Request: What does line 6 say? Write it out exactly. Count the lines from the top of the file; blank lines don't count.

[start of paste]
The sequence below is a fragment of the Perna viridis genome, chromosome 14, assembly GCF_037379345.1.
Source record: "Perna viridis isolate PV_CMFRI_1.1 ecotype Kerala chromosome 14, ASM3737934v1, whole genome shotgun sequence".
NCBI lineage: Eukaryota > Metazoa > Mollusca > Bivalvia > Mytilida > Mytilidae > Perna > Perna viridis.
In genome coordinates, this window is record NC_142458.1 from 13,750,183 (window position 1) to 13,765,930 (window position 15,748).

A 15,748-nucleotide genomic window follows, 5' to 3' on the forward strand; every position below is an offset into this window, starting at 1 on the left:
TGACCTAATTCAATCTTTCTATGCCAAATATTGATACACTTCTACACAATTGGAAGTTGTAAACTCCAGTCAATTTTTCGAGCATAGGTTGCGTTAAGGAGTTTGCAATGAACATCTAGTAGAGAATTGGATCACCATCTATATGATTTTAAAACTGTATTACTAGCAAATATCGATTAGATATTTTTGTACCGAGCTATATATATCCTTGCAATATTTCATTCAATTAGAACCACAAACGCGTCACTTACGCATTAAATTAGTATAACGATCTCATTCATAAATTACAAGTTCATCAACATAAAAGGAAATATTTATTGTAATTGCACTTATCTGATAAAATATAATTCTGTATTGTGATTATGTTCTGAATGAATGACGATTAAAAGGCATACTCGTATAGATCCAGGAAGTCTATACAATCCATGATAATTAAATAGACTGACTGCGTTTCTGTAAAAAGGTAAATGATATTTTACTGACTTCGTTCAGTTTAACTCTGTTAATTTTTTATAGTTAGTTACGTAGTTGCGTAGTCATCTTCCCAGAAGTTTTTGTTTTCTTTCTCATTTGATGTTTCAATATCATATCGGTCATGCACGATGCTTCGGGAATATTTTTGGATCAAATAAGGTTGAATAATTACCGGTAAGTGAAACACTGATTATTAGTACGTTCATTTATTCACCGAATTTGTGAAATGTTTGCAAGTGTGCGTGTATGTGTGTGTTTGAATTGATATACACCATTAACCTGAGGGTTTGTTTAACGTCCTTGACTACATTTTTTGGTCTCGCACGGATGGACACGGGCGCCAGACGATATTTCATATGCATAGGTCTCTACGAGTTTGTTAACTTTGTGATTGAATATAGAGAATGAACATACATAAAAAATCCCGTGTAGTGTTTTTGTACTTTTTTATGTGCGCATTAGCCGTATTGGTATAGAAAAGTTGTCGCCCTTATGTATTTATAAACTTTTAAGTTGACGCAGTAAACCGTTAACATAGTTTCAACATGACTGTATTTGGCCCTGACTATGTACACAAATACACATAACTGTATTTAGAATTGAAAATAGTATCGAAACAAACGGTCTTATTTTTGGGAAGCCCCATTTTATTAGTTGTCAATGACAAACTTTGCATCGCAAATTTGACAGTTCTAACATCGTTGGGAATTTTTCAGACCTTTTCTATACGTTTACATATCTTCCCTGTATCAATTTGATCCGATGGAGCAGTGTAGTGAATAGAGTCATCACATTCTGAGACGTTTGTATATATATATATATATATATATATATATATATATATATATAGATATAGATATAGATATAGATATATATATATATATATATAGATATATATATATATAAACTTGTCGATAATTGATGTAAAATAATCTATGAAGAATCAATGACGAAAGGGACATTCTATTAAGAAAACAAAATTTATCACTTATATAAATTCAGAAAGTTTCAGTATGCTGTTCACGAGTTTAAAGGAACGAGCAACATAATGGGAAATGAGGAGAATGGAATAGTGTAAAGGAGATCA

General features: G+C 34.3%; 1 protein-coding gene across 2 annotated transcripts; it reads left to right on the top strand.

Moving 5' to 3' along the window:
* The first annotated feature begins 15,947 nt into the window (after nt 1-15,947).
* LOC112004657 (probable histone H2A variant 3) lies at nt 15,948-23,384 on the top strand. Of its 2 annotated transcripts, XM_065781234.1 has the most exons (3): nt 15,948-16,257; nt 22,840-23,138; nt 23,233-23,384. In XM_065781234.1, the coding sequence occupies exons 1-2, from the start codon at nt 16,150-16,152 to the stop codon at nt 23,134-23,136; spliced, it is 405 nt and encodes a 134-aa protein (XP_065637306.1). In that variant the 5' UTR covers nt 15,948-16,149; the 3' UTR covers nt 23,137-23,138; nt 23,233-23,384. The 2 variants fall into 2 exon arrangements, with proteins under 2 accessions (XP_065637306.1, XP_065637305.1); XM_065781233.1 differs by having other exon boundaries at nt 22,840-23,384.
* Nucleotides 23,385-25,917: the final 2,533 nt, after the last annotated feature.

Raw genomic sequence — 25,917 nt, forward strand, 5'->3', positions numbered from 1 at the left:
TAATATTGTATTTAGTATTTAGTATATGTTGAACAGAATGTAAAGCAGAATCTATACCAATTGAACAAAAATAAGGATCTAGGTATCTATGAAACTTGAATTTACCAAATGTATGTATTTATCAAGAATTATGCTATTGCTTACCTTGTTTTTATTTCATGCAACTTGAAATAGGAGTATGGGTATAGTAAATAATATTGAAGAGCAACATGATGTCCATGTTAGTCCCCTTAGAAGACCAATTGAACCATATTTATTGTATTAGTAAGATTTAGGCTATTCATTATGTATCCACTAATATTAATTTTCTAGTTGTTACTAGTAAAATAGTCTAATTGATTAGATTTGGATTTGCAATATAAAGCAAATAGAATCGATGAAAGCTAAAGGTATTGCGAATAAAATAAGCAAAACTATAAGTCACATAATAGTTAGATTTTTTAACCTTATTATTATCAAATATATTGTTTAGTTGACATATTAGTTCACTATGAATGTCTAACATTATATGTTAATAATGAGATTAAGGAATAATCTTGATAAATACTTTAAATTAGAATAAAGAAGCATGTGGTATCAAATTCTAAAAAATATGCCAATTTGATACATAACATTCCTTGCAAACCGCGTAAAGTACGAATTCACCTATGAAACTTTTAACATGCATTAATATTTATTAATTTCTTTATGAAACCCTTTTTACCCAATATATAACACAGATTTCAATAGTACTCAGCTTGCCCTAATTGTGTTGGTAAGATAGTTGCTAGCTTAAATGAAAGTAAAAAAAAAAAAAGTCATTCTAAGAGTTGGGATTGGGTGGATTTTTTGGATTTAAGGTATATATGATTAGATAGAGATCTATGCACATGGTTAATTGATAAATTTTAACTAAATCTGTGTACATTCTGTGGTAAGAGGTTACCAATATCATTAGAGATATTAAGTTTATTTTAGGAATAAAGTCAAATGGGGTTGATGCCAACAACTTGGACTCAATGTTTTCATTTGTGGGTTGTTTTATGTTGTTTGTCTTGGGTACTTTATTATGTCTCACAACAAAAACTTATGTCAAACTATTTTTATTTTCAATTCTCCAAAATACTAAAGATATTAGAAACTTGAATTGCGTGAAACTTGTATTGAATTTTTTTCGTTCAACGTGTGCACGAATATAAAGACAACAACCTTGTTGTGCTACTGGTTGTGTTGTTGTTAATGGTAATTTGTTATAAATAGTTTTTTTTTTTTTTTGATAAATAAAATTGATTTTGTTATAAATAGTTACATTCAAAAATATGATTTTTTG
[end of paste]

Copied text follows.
TGACCTAATTCAATCTTTCTATGCCAAATATTGATACACTTCTACACAATTGGAAGTTGTAAACTCCAGTCAATTTTTCGAGCATAGGTTGCGTTAAGGAGTTTGCAATGAACATCTAGTAGAGAATTGGATCACCATCTATATGATTTTAAAACTGTATTACTAGCAAATATCGATTAGATATTTTTGTACCGAGCTATATATATCCTTGCAATATTTCATTCAATTAGAACCACAAACGCGTCACTTACGCATTAAATTAGTATAACGATCTCATTCATAAATTACAAGTTCATCAACATAAAAGGAAATATTTATTGTAATTGCACTTATCTGATAAAATATAATTCTGTATTGTGATTATGTTCTGAATGAATGACGATTAAAAGGCATACTCGTATAGATCCAGGAAGTCTATACAATCCATGATAATTAAATAGACTGACTGCGTTTCTGTAAAAAGGTAAATGATATTTTACTGACTTCGTTCAGTTTAACTCTGTTAATTTTTTATAGTTAGTTACGTAGTTGCGTAGTCATCTTCCCAGAAGTTTTTGTTTTCTTTCTCATTTGATGTTTCAATATCATATCGGTCATGCACGATGCTTCGGGAATATTTTTGGATCAAATAAGGTTGAATAATTACCGGTAAGTGAAACACTGATTATTAGTACGTTCATTTATTCACCGAATTTGTGAAATGTTTGCAAGTGTGCGTGTATGTGTGTGTTTGAATTGATATACACCATTAACCTGAGGGTTTGTTTAACGTCCTTGACTACATTTTTTGGTCTCGCACGGATGGACACGGGCGCCAGACGATATTTCATATGCATAGGTCTCTACGAGTTTGTTAACTTTGTGATTGAATATAGAGAATGAACATACATAAAAAATCCCGTGTAGTGTTTTTGTACTTTTTTATGTGCGCATTAGCCGTATTGGTATAGAAAAGTTGTCGCCCTTATGTATTTATAAACTTTTAAGTTGACGCAGTAAACCGTTAACATAGTTTCAACATGACTGTATTTGGCCCTGACTATGTACACAAATACACATAACTGTATTTAGAATTGAAAATAGTATCGAAACAAACGGTCTTATTTTTGGGAAGCCCCATTTTATTAGTTGTCAATGACAAACTTTGCATCGCAAATTTGACAGTTCTAACATCGTTGGGAATTTTTCAGACCTTTTCTATACGTTTACATATCTTCCCTGTATCAATTTGATCCGATGGAGCAGTGTAGTGAATAGAGTCATCACATTCTGAGACGTTTGTATATATATATATATATATATATATATATATATATATATATAGATATAGATATAGATATAGATATATATATATATATATATAGATATATATATATATAAACTTGTCGATAATTGATGTAAAATAATCTATGAAGAATCAATGACGAAAGGGACATTCTATTAAGAAAACAAAATTTATCACTTATATAAATTCAGAAAGTTTCAGTATGCTGTTCACGAGTTTAAAGGAACGAGCAACATAATGGGAAATGAGGAGAATGGAATAGTGTAAAGGAGATCA